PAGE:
On September 15th, 2021, Francisco Antunes successfully defended his Ph.D. thesis entitled “Active Learning Metamodels for Transport Simulation Problems.”
He was supervised by Professors Bernardete Ribeiro (University of Coimbra – UC, Portugal) and Francisco C. Pereira.
Examiners were Prof. Gonçalo Correia (TUDelft), Prof. Luís Paquete (UC, Portugal), Prof. Margarida Coelho (University of Aveiro, Portugal), Prof. Teresa Galvão (Faculty of Engineering of the University of Porto, Portugal), and Prof. Ana Bastos (UC, Portugal).
The defense session was chaired by Prof. António Pais Antunes (UC, Portugal).
Find below the abstract of the thesis! For more information, feel free to contact Francisco at firstname.lastname@example.org, email@example.com, or directly via his Linkedin page.
Transport systems constitute a fundamental structure deeply hardwired into today’s increasingly denser cities. The proper, voluntary, and efficient movement of people, goods, and services is quintessential to healthy and sustainable social and economic advancements.
Urban environments, and their inseparable transport infrastructures, are inherently intricate and highly dynamic. These deeply integrated systems frequently prove to be challenging to model and study due to the multitude of involved variables, external factors, unknown stochastic phenomena, and inevitably human behavior. This overwhelming complexity is, in most cases, not easily encapsulated into closed-form and tractable mathematical formulae, if not indeed infeasible in the first place. As a result, simulation approaches are traditionally employed as modeling tools to explore virtual representations of actual or planned systems to assess their performances ultimately.
Nevertheless, despite encompassing simplified representations of real-world systems, simulation models can too become rather complex and therefore computationally expensive to implement and run, especially if designed with sufficient detail. Even in situations where the simulation runtimes do not represent a significant hindrance to the computer experimentation, input variable spaces with reasonable dimensions can render the exploration of the simulator’s output behavior tiresome to attain systematically. In this sense, simulation metamodels often emerge as easy-to-implement solutions to address the just mentioned shortcomings of simulation modeling. Simulation metamodels are essentially functions that aim at approximating the input-output mappings inherently defined by simulation models. These models, which are generally recognized by their computing speed and simple functional structure, are fitted to previously simulated data and then used for output prediction purposes.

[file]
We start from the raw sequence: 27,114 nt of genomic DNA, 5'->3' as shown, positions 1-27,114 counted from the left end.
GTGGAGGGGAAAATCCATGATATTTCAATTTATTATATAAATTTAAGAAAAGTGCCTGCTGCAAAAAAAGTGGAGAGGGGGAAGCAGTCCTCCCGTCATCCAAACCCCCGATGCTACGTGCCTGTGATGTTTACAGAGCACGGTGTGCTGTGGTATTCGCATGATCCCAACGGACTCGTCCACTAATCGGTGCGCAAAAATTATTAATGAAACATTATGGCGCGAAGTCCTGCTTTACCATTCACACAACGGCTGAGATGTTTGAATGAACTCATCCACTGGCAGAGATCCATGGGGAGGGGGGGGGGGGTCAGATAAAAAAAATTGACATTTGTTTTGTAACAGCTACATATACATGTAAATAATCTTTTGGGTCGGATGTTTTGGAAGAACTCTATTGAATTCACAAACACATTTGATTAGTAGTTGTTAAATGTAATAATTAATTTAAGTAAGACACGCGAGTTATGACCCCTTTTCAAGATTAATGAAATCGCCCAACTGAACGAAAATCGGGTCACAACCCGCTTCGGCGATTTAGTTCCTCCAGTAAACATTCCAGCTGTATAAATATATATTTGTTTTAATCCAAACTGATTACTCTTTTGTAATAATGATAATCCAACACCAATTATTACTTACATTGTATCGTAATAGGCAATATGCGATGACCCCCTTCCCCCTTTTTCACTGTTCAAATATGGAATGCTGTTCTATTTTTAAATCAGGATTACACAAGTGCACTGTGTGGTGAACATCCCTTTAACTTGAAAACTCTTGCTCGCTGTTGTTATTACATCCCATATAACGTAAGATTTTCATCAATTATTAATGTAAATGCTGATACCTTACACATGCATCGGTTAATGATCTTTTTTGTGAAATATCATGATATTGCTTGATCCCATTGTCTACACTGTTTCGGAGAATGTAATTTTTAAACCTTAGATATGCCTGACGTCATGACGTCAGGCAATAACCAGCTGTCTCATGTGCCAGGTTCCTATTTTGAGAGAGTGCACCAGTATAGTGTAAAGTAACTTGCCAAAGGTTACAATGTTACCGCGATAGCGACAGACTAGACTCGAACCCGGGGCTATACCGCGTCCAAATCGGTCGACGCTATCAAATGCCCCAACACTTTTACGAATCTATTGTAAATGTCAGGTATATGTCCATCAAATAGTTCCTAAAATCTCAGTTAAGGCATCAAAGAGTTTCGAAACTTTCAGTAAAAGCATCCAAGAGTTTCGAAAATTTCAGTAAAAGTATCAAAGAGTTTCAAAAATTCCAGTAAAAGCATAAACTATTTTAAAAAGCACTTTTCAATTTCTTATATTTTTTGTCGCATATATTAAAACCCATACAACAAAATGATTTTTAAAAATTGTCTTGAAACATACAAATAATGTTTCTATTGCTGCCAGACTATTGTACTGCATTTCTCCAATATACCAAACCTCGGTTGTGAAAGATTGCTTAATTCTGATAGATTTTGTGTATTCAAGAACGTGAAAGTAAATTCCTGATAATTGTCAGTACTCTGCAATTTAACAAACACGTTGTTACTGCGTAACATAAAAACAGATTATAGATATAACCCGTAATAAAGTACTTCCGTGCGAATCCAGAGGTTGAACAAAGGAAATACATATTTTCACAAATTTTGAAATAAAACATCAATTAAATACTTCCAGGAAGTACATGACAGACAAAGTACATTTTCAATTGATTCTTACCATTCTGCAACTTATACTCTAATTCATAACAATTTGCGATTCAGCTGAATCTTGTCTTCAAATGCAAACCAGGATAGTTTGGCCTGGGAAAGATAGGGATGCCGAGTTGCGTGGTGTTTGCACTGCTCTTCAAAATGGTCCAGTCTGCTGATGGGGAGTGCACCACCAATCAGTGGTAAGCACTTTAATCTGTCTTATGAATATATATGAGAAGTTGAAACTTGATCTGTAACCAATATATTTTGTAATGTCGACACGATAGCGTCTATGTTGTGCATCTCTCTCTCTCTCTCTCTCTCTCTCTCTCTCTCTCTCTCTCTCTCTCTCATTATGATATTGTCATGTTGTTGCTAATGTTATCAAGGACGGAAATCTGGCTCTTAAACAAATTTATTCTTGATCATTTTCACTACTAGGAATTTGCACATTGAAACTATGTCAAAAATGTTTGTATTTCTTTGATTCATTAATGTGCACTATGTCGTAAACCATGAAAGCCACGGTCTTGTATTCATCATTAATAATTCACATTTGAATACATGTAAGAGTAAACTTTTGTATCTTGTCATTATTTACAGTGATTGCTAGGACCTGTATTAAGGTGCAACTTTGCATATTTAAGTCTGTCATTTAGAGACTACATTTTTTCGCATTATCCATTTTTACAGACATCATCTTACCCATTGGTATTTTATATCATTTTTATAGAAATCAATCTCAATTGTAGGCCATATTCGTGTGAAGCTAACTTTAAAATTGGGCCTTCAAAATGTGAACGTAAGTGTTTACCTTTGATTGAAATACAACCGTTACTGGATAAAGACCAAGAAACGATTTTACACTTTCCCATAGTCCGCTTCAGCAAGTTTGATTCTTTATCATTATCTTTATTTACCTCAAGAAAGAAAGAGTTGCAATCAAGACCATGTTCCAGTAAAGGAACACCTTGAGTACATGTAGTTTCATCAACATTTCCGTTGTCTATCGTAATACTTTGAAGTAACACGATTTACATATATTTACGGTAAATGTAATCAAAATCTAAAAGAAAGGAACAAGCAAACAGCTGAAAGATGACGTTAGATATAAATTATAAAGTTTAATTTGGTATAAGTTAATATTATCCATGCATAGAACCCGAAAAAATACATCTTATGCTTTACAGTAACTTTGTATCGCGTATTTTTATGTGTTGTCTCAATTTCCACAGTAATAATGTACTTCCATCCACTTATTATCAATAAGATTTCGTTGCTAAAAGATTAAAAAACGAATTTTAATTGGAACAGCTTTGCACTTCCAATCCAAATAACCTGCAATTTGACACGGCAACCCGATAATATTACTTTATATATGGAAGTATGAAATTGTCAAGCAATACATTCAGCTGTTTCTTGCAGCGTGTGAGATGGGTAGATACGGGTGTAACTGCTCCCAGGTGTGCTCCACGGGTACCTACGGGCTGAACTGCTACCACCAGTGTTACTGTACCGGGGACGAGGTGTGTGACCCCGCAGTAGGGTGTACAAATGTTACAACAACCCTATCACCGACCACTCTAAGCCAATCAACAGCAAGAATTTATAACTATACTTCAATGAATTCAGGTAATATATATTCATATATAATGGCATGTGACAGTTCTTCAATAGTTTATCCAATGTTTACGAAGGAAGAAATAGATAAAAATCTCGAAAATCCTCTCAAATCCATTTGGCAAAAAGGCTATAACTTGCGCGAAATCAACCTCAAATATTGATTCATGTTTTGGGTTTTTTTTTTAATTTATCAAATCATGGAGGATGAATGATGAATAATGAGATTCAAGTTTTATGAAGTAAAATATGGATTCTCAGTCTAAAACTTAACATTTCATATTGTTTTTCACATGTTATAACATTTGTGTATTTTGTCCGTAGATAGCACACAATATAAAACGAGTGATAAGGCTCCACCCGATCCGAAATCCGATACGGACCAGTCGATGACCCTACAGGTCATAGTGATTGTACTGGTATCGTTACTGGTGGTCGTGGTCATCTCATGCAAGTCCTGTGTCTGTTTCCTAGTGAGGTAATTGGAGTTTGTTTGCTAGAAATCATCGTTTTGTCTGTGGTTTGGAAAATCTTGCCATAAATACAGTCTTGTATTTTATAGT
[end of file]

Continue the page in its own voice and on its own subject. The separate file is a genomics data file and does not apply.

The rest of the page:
In an effort to further minimize the computational burden of exhausting computer experimentation, active learning can be employed in strategic conjunction with simulation metamodels, as it proposes a more efficient modeling approach by aiming at high predictive performance with as few data points as possible. This is achieved by providing the metamodel, or associated algorithm, with the ability to choose the most informative data points in an iterative manner to be run by the simulation model, thereby reducing data redundancy and runtimes while increasing learning efficiency at the same time.
In this thesis, we develop and explore an integrated active learning metamodeling methodology in the context of transport systems simulation. This methodology seeks to improve the exploration process of the simulation input space in order to allow a more efficient description and understanding of the corresponding output behavior. To this end, the Gaussian Process modeling framework is employed as a simulation metamodel due to its nonlinear and Bayesian properties, which in turn provide a natural platform for developing native active learning strategies. Several transport-related simulation models and active learning settings are analyzed and discussed.
Despite the clear advantages that both simulation metamodeling and active learning, in the context of expensive or systematic computer experiments, can provide to the transport simulation field, to the best of our knowledge, such techniques remain seldom applied in an integrated manner or even known to transport simulation modelers, practitioners, and related professionals. Many simulation-based studies still rely on somewhat manual processes, primarily focusing on the design of static what-if approaches. We are confident that the adoption of active learning metamodeling schemes can serve as a reliable and enhancing complement to the traditional simulation analysis both in research and industry. Furthermore, we believe that this work will stimulate further discussion, developments, and more applications within the field of transportation.